Looks like we will have any early spring this year (down in south Texas). I enjoy working in the garden, hearing the birds, getting some fresh air, and having our four-legged critters help too. ;)

May God Bless You!

Kennesa said...

Dearest Mia

My first thought when I saw your most recent post today was: Yaaaaaaaaaaaaaaaaaaaay!
Love your beautiful photos. Thank you for inspiring me so much!
And yes, you know that we would LOVE to see your dress and petticoats and things!


Esther said...


I just wanted to quickly say thank you for your comment - it made my day! I've been following your blog for 3+ years - actually, you were one of the people that inspired me to start blogging - and so when I saw your comment I was like: *gasp* "I GOT A COMMENT FROM A CELEBRITY!!!!!" :D Thank you!


Ngo Family Farm said...

Very exciting about your pumpkin seeds! I love trying "new" very old things :) We never go out without boots and baskets either. Thanks for sharing scenes from your beautiful, quiet days.

Niki said...

Came across your blog today and was warmed by how peaceful and serene it is here. I love getting to "know" you and your family through your delightful pictures. You make it all seem so inviting. I will definitely be back for a visit!



Anonymous said...

I love your blog. You're a woman after my own heart. Please keep up the good writing.

Elise said...

I am glad to see a new post! I love reading your blog, a friend suggested it to me. Your family is living my dream. :) We have forty acres but, unfortunatly havent done much on it yet. Our house burned down and with it many of our homesteading tools, books and things. We are trying to get started back up but it's hard work! I love reading your blog, you can take a look at mine if you like, but keep in mind I am planning on changing some things on there.
I am not quite satisfied with some of my earlier posts but I will be changing in the future. Anyways... I like the music in the background I recognise much of it because I love playing and listening to classical music. :) Your family is an insparation to me so thought I would say thanks and keep it up!

verderame said...

Hello, I love to read your blog and look the beautiful photo, ciao Marina

bnevers said...

Mia, love your blog! It always encourages me when I come across a like minded sister in Christ :) Thanks for sharing in your journey to biblical womanhood!

Lyric said...

Ms. Mia,

Girrrl, you are too much! IN A GOOD WAY. Yes, like the other ladies I have been "fiending" for an update. You have started a revolution you know. Well, as for myself, let's just say you've rekindled what I've known in my heart, what I've spoken of half-heartedly in past years, what my new family and I are living day to day. We took possession of our small family farm in November. Not too many months ago a cyber colleague wrote to me and said I reminded her of someone (you) no doubt as she read of my family seeking self-sufficiency and a simple, Jehovah God-fearing life.

Knowing time is a valuable commodity I implore you to embellish on clothing and textiles. After being introduced to your blog I have been on a search for vintage, historical, 50's, 40's, 19th century or whatever you want to call it sewing patterns and clothing.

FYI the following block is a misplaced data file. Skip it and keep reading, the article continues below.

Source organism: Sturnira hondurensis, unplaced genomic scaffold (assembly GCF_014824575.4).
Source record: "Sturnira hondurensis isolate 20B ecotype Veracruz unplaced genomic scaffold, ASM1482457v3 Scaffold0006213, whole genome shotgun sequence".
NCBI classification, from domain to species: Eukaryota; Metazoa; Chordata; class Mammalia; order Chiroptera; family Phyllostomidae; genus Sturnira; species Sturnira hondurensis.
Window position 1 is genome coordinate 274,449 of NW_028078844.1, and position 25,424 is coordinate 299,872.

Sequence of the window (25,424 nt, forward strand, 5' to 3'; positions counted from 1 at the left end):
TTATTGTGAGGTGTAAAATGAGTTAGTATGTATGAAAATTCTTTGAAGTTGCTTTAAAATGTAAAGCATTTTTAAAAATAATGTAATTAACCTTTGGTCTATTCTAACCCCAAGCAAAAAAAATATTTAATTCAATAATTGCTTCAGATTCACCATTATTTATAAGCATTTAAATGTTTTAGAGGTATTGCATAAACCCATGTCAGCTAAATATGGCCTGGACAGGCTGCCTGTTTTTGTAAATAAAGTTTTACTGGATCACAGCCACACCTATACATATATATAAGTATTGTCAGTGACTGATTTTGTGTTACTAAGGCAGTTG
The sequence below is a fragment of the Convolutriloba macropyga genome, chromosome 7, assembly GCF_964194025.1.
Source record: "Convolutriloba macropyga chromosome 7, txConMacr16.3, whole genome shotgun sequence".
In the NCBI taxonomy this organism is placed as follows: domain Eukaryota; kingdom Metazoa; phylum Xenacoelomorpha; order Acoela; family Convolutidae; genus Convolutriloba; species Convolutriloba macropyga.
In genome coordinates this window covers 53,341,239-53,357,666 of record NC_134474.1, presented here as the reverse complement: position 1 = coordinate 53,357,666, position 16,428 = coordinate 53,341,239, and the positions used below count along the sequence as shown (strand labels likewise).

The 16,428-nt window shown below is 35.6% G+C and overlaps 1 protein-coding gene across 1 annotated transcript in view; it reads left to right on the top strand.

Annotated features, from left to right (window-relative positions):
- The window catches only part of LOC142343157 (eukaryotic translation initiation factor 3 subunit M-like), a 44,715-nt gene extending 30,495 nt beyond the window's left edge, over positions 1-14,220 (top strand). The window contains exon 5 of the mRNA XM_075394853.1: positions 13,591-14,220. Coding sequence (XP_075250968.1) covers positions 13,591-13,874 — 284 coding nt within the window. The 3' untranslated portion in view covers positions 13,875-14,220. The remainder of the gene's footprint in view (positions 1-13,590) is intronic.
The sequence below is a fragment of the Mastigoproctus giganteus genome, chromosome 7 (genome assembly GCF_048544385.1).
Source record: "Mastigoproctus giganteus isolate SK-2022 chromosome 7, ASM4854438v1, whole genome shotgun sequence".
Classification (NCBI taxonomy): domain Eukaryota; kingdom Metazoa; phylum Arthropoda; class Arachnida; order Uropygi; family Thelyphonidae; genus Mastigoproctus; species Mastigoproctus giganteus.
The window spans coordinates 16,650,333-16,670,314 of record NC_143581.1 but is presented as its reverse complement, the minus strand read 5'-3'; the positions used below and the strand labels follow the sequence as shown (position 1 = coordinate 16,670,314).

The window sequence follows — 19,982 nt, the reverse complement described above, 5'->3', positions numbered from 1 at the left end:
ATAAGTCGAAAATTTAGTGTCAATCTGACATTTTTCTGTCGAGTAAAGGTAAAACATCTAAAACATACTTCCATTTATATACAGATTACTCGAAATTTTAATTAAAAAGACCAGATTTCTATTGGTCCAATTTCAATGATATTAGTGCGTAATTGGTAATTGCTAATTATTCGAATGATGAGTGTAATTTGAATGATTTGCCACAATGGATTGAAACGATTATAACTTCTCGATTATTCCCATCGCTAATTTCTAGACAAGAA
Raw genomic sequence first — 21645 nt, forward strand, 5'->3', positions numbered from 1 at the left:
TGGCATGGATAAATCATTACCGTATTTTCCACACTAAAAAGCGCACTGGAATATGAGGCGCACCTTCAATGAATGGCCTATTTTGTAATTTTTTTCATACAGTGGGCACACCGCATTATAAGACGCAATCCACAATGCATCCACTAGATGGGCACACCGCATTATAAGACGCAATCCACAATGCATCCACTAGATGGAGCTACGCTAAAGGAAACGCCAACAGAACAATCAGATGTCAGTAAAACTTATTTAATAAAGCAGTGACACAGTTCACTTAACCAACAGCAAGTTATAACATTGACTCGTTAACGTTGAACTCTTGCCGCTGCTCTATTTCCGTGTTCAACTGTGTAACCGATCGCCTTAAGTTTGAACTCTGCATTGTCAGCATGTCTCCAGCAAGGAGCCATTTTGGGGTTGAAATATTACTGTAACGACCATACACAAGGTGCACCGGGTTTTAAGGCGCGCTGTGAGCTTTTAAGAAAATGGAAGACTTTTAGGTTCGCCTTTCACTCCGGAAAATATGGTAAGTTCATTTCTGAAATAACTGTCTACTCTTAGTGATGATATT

I am not so much interested in being historically correct as I am interested in adopting skirts (sometimes dresses) for daily wear. For me it will not be "costuming" but what I will be wearing everyday. I like your style, young lady.

I've got the late 1800's treadle sewing machine ready and fired up. I'm awaiting a manual to show me how to use it properly. Meanwhile, I helped my husband's daughter make her first skirt on a 1936 singer hand crank machine. I am burning up to get started on my own project and can't wait to donate these capris and tight pants to charity.

Oh, I've recently acquired some 100% cotton materials to get me started and some muslin for pantaloons.

Thank you Ms. Mia for being a positive force on the WWW.


Farmer's Wife, grandmother, yes, child of Jehovah God.

Lyric said...

Ms. Mia:

Are you able to give some direction on petticoats? I've been Googling corded petticoats (thanks to you; I have never heard of one). I'd like instructions on how to make one. Also, you have on a "cotton" dress in the February blog. Can you direct me to a pattern for such a dress?

I know you've suggested places where we can add such attire; i.e., eBay, Thrift Shops, etc.; however, I am a big girl and such finds are rare (from my experience). I'd just as soon make my own.


elle.mental said...

Dear Mia,
I found your blog through the Story of a Seamstress blog. I have really enjoyed reading your posts. It reminds me of the delightful time in my life when I home schooled my boys. We, like you, preferred the simple quiet life. We tended our little homestead and built, cooked, baked, raised animals, hunted and fished as part of school. As well as exploring and marveling at the wonderous world of the Creator.
My boys have grown up and gone on to live their own lives. But in the life of their choosing I see the influence of those intensive years together in their choices and what they still hold dear. My only regret is that I never had a little girl to bring up by my side, to enjoy the softer more feminine side of life. Thank you for sharing your life so that I can enjoy through your eyes, what that might have been like. Enjoy this time and hold on to it tight, so it doesn't slip away. Regards, Elle

Andrine said...

Love love your blog! Bless your home and choice of lifestyle!

Anonymous said...

What a wonderful find you are! I loved each photograph.

An At Home Daughter said...

For those that are still interested in what kind of a pumpkin that is. I'm pretty sure its a Seminole pumpkin/winter squash. They aren't all exactly the same shape or size, but basically look like the one Mia is holding and date back at least that far.